But then, the thing is, when I first broke into him after much battling with my largest knife, and the two halves finally fell apart on the counter top, out whooshed the scent of summer. And I was transported, and all without the need for white mice magicked into coach horses by passing fairy godmothers. I was back. Those weeks and weeks of long hot days (with all that hauling of water about the allotment and (not the least of it) tending to his highness). And then I thought, well now, it will soon be time to sow more Crown Princes, seeds kept and dried from a princeling eaten back in December. And finally I thought so this is the essence of things, the cycle of sowing, growing and harvesting, of being nourished and the pleasure of simply being. And that made me feel very happy. It’s amazing how much mileage there is in a pumpkin. Thank you, Crown Prince, for your great beneficence.

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copyright 2019 Tish Farrell

Six Word Saturday

Earth Magic ~ We Only Have To Look

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Posting this photo has set me off on a little train of thought, creative writing-wise. For one thing I’m reminded how my artist friend Sheilagh Jevons once expressed surprise at how predominantly visual my blog often is. ‘But you’re a writer,’ she said. ‘I didn’t expect to see so many images.’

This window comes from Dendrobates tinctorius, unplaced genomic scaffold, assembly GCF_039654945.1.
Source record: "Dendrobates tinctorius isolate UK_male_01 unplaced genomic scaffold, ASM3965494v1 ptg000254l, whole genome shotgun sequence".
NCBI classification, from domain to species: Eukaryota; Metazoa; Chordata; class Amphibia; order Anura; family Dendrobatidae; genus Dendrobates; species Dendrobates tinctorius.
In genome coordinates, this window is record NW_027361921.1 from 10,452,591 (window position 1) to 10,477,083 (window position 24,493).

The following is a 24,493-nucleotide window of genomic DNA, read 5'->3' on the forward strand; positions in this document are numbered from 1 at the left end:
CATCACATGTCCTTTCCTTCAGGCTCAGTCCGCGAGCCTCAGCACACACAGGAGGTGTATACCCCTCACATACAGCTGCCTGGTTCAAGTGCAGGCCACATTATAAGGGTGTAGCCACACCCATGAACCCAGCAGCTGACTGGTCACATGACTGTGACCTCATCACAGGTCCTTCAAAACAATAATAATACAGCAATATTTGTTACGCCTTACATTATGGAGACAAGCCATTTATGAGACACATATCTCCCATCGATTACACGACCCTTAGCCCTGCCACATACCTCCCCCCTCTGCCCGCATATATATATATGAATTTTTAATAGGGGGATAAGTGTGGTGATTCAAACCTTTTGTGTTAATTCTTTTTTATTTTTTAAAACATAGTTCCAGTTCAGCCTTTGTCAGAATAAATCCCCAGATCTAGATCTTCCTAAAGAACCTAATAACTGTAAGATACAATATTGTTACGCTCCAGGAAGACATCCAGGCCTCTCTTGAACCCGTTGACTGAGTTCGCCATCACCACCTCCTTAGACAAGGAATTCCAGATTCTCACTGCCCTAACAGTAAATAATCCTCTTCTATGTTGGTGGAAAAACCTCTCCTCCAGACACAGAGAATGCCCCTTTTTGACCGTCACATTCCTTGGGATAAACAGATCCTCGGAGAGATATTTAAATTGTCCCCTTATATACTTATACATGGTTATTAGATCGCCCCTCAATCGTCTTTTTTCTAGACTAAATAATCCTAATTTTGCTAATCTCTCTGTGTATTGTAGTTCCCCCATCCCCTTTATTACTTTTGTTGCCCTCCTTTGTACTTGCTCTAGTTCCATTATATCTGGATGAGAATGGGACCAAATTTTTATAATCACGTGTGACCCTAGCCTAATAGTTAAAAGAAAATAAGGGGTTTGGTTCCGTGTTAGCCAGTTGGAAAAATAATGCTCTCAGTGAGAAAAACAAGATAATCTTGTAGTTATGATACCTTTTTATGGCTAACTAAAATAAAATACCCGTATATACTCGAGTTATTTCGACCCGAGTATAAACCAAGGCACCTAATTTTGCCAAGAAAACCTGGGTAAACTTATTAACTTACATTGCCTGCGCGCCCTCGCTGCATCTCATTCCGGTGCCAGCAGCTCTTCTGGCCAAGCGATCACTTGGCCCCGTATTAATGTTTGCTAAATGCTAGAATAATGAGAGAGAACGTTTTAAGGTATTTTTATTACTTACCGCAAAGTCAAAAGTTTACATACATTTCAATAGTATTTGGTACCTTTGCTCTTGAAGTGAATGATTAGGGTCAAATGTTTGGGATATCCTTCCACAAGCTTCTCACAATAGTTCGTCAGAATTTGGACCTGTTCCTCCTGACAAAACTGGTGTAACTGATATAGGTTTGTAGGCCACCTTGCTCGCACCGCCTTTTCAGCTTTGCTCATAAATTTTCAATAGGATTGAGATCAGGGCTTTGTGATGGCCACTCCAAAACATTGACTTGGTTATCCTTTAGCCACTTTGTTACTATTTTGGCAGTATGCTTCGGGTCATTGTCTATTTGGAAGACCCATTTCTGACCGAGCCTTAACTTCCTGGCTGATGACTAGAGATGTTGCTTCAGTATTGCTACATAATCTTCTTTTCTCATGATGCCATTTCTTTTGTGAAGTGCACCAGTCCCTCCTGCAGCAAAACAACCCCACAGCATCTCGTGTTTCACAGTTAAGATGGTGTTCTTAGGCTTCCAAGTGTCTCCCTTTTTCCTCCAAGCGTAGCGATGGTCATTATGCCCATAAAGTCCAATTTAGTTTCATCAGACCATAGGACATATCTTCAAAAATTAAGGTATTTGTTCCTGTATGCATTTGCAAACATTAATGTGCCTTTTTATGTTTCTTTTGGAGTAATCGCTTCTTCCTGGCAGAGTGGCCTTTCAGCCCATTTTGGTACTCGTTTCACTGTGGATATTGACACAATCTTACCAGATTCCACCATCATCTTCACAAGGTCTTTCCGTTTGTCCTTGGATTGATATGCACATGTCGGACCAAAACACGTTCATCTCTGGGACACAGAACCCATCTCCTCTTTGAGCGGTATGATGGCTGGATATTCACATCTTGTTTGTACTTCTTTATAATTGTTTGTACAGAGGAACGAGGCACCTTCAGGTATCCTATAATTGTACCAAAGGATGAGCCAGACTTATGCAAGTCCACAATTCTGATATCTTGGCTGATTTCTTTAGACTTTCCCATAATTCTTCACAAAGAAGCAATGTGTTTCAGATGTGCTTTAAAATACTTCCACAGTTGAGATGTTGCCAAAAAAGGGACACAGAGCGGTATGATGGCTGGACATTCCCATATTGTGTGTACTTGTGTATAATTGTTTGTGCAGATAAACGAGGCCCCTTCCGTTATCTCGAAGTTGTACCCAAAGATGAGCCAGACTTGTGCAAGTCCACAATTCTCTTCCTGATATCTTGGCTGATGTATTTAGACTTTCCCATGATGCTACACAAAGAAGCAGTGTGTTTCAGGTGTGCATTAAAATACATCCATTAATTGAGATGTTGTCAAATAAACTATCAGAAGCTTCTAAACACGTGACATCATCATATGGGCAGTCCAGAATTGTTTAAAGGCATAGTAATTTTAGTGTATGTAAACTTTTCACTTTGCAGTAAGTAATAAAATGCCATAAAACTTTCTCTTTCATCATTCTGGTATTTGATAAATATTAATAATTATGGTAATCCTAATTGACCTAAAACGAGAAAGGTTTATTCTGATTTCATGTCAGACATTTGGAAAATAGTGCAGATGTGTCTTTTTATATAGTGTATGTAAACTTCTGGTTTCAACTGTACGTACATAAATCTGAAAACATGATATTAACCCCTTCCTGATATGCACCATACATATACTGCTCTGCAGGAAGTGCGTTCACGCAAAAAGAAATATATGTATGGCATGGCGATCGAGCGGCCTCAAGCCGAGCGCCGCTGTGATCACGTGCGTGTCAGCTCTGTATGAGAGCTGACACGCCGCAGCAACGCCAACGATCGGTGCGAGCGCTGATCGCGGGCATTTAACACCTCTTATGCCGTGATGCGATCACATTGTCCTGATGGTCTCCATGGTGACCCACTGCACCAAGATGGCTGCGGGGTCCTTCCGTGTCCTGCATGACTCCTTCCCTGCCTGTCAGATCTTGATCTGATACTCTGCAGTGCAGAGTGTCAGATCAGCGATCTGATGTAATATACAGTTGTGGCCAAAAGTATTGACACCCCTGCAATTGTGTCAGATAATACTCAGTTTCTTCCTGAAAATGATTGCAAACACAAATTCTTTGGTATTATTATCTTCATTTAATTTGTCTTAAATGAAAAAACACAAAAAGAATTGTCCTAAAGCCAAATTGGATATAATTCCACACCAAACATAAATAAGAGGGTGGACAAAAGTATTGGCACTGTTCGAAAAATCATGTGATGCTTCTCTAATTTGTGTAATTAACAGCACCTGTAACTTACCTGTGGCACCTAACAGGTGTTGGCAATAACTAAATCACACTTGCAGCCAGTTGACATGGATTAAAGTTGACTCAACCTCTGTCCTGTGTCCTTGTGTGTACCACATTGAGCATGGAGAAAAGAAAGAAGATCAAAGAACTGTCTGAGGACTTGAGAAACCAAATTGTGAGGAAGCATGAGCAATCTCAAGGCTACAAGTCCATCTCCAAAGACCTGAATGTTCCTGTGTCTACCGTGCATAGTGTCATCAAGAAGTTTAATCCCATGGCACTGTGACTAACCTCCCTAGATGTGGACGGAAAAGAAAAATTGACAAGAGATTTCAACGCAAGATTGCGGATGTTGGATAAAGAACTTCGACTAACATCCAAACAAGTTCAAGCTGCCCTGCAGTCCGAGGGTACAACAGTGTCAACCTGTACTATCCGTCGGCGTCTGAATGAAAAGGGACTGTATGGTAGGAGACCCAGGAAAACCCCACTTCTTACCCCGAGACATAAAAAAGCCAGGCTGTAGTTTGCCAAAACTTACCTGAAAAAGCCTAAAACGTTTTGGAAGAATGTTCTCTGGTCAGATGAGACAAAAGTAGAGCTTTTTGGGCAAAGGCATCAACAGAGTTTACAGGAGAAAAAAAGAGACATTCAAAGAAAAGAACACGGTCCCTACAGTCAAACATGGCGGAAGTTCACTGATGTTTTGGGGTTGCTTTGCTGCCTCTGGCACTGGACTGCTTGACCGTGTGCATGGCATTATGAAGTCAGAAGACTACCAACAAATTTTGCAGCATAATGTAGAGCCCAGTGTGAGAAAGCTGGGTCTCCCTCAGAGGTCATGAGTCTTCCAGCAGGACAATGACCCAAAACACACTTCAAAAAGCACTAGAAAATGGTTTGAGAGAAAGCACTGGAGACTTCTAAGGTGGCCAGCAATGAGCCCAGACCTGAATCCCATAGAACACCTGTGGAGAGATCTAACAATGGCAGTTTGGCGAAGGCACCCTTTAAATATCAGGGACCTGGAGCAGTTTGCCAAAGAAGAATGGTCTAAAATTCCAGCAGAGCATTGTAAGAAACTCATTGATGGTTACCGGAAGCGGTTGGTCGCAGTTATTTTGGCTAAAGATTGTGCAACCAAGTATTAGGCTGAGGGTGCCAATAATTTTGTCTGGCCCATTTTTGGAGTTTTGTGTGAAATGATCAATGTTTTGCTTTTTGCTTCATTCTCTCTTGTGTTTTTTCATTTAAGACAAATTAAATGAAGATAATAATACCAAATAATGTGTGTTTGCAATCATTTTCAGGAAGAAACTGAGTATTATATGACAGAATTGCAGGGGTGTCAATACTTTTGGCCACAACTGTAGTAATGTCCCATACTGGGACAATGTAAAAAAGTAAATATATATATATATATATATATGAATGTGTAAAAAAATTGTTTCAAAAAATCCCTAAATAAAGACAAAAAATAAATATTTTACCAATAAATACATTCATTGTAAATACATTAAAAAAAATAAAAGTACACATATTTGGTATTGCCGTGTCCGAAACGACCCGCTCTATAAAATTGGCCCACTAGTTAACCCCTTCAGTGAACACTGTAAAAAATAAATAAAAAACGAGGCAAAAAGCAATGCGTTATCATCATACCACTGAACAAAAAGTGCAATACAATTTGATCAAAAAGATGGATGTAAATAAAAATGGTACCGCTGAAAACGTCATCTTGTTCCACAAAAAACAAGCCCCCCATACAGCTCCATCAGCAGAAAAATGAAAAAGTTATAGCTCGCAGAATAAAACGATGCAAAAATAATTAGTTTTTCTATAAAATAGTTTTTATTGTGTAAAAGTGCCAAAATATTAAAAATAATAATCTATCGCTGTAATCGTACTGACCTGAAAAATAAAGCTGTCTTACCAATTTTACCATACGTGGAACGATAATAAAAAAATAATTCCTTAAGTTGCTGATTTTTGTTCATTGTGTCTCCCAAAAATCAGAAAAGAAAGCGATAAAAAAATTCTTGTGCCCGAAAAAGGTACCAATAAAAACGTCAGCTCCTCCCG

I didn’t really have a good answer at the time, but I have often pondered on her remark since. It’s an interesting paradox: a writer who struggles to translate into words the fictional worlds she summons as if she were watching them; as if she were there, taking part in the narrative.

This is not to say that the envisioned people, places and events arrive in-brain in sharp focus. Far from it: the circumstances are often very blurry, slippery even; all that is viewed is presently in the foreground; the overall context hazy, unformed. But something in an imagined scene will have caught my mind’s eye; triggered the story alert.  It is usually a person, never anyone I know, but always a particular someone who belongs to particular place and thus could be from nowhere else; although this is not to say that they might not be, in some sense, displaced  when I first notice them. Otherwise, I probably don’t know much about them, only their general looks plus a certain something that snags my attention.